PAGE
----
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Spend any time hovering around the auto industry these days and you’re likely to hear the term, DNA, more often than you would at a convention of bio-geneticists.

In today’s crowded and fragmented car market, customers have become increasingly fickle and new products can easily get lost and sink below the surface. To stand out from the crowd, smart manufacturers look to emphasize and build on those qualities –think of them as chrome and steel genes – that best define their brand, helping make the most positive connection with potential buyers. Two of the best examples are BMW’s performance heritage and Volvo’s emphasis on safety.

The search for defining characteristics isn’t always easy. And sometimes consumers identify DNA a manufacturer might prefer to forget about. Remember Rodney King’s Hyundai? That’s one automaker that spent the last decade practicing gene splicing, hoping to overcome its primal roots as a purveyor of cheap transportation.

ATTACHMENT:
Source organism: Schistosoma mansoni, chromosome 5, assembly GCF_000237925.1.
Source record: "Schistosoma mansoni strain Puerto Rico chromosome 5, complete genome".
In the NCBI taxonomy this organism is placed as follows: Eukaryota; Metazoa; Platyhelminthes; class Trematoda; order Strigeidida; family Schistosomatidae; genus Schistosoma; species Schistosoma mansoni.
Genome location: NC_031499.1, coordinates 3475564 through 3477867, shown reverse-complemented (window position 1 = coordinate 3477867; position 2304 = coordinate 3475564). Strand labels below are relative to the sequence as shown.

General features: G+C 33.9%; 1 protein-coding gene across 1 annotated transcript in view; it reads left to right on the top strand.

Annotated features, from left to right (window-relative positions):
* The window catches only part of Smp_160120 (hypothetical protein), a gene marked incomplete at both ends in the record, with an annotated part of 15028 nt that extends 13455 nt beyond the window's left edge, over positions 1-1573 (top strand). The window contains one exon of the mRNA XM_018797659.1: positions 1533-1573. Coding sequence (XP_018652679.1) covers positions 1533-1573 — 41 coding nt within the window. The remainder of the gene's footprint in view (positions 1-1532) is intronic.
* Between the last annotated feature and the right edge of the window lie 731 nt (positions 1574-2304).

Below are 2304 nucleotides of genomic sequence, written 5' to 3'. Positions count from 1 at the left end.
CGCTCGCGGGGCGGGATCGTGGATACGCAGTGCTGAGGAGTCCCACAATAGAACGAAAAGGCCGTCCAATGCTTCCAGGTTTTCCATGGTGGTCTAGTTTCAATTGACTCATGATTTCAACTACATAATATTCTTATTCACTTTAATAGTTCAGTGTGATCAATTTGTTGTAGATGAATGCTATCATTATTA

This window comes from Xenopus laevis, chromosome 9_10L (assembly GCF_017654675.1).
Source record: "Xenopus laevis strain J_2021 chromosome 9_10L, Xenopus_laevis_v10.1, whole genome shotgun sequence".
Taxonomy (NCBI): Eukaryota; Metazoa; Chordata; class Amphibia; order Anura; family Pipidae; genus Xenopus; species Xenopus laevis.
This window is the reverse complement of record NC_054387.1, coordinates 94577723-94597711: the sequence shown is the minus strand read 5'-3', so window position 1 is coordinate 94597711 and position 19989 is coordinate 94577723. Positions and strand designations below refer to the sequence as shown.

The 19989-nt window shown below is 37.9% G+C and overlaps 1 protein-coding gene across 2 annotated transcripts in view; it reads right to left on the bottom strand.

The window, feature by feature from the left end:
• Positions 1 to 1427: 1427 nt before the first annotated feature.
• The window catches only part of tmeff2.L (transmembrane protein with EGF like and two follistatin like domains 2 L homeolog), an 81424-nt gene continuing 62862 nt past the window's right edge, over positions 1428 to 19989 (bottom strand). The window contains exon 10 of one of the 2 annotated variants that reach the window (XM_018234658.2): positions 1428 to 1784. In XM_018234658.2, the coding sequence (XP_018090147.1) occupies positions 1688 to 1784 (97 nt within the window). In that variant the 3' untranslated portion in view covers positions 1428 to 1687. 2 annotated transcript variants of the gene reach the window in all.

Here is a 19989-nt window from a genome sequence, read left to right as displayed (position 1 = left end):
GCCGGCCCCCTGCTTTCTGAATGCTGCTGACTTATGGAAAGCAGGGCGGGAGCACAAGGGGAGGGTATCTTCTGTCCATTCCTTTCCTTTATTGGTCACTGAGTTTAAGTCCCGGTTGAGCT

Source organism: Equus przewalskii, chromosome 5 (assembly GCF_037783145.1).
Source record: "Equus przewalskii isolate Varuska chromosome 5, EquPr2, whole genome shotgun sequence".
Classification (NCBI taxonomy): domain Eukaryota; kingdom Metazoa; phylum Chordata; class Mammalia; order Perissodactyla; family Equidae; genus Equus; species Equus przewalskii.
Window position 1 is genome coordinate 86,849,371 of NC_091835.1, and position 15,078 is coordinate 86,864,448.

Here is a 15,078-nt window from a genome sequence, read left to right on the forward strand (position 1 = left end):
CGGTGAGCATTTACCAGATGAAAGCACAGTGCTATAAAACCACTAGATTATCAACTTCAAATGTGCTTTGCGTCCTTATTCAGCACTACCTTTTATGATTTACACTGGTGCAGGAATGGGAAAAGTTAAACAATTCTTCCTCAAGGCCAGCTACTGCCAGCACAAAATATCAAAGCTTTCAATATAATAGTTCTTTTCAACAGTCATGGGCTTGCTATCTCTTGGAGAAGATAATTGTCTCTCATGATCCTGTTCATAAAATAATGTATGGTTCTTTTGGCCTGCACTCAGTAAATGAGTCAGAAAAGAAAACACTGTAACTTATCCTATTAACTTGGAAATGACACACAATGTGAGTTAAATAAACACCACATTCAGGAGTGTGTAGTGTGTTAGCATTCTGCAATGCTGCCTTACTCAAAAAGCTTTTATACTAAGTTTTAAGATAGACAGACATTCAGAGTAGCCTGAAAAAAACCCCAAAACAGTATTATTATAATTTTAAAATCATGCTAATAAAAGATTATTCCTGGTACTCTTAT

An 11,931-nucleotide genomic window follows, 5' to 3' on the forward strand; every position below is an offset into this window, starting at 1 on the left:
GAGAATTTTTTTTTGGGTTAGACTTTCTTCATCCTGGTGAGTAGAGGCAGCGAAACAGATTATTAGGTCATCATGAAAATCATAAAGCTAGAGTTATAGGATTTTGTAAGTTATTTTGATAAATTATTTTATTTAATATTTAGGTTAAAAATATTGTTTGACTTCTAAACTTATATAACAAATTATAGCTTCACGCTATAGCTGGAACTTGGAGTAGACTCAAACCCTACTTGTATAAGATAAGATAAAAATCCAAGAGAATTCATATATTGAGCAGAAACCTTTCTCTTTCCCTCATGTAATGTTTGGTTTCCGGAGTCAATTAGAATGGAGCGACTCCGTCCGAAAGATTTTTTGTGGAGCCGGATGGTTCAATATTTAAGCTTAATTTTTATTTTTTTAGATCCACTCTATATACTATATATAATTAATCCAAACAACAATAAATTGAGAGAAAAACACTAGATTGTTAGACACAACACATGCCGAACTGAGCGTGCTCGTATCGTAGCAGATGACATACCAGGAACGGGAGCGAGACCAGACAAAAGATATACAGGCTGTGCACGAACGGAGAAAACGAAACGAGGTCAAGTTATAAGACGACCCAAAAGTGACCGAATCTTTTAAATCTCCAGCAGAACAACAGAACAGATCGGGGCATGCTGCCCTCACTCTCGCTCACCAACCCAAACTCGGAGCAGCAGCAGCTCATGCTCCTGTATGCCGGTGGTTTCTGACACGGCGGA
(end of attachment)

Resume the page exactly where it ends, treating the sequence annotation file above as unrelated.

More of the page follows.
Mazda DNA

2004 Mazda3

2004 Mazda3

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Few carmakers speak of DNA more than Mazda. But what is it that defines the Japanese automaker, which has gone through a seemingly endless series of near-death experiences and subsequent rebirths since first entering the U.S. market three decades ago? Probably no Mazda product could provide a purer sample than the new RX-8: with a distinctive and sporty design that translates into creative functionality, it’s powered by that most quirky of powerplants, the rotary engine, which has long been a Mazda trademark.

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